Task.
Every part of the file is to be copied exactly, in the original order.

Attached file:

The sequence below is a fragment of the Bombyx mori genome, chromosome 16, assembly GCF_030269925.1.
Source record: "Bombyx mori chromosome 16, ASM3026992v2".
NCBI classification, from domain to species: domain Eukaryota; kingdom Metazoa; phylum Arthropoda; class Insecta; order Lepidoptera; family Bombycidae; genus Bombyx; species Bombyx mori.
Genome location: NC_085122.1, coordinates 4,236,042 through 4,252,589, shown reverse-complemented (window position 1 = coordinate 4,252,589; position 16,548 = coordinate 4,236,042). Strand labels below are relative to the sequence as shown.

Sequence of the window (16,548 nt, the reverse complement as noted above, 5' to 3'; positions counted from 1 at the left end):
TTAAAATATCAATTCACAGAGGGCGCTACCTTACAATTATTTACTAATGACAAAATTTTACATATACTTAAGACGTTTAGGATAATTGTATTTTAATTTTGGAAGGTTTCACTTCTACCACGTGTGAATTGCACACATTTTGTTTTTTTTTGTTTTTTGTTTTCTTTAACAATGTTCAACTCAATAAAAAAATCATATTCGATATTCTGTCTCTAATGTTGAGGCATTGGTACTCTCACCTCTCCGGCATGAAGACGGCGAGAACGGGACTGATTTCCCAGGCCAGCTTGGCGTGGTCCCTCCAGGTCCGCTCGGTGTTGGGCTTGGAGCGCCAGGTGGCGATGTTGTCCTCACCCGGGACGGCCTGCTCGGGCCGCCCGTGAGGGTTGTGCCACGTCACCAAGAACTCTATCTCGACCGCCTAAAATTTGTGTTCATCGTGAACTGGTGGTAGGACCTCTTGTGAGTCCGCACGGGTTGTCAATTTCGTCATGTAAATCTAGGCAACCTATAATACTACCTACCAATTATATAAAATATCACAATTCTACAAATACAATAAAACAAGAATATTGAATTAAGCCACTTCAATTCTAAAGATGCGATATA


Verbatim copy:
The sequence below is a fragment of the Bombyx mori genome, chromosome 16, assembly GCF_030269925.1.
Source record: "Bombyx mori chromosome 16, ASM3026992v2".
NCBI classification, from domain to species: domain Eukaryota; kingdom Metazoa; phylum Arthropoda; class Insecta; order Lepidoptera; family Bombycidae; genus Bombyx; species Bombyx mori.
Genome location: NC_085122.1, coordinates 4,236,042 through 4,252,589, shown reverse-complemented (window position 1 = coordinate 4,252,589; position 16,548 = coordinate 4,236,042). Strand labels below are relative to the sequence as shown.

Sequence of the window (16,548 nt, the reverse complement as noted above, 5' to 3'; positions counted from 1 at the left end):
TTAAAATATCAATTCACAGAGGGCGCTACCTTACAATTATTTACTAATGACAAAATTTTACATATACTTAAGACGTTTAGGATAATTGTATTTTAATTTTGGAAGGTTTCACTTCTACCACGTGTGAATTGCACACATTTTGTTTTTTTTTGTTTTTTGTTTTCTTTAACAATGTTCAACTCAATAAAAAAATCATATTCGATATTCTGTCTCTAATGTTGAGGCATTGGTACTCTCACCTCTCCGGCATGAAGACGGCGAGAACGGGACTGATTTCCCAGGCCAGCTTGGCGTGGTCCCTCCAGGTCCGCTCGGTGTTGGGCTTGGAGCGCCAGGTGGCGATGTTGTCCTCACCCGGGACGGCCTGCTCGGGCCGCCCGTGAGGGTTGTGCCACGTCACCAAGAACTCTATCTCGACCGCCTAAAATTTGTGTTCATCGTGAACTGGTGGTAGGACCTCTTGTGAGTCCGCACGGGTTGTCAATTTCGTCATGTAAATCTAGGCAACCTATAATACTACCTACCAATTATATAAAATATCACAATTCTACAAATACAATAAAACAAGAATATTGAATTAAGCCACTTCAATTCTAAAGATGCGATATA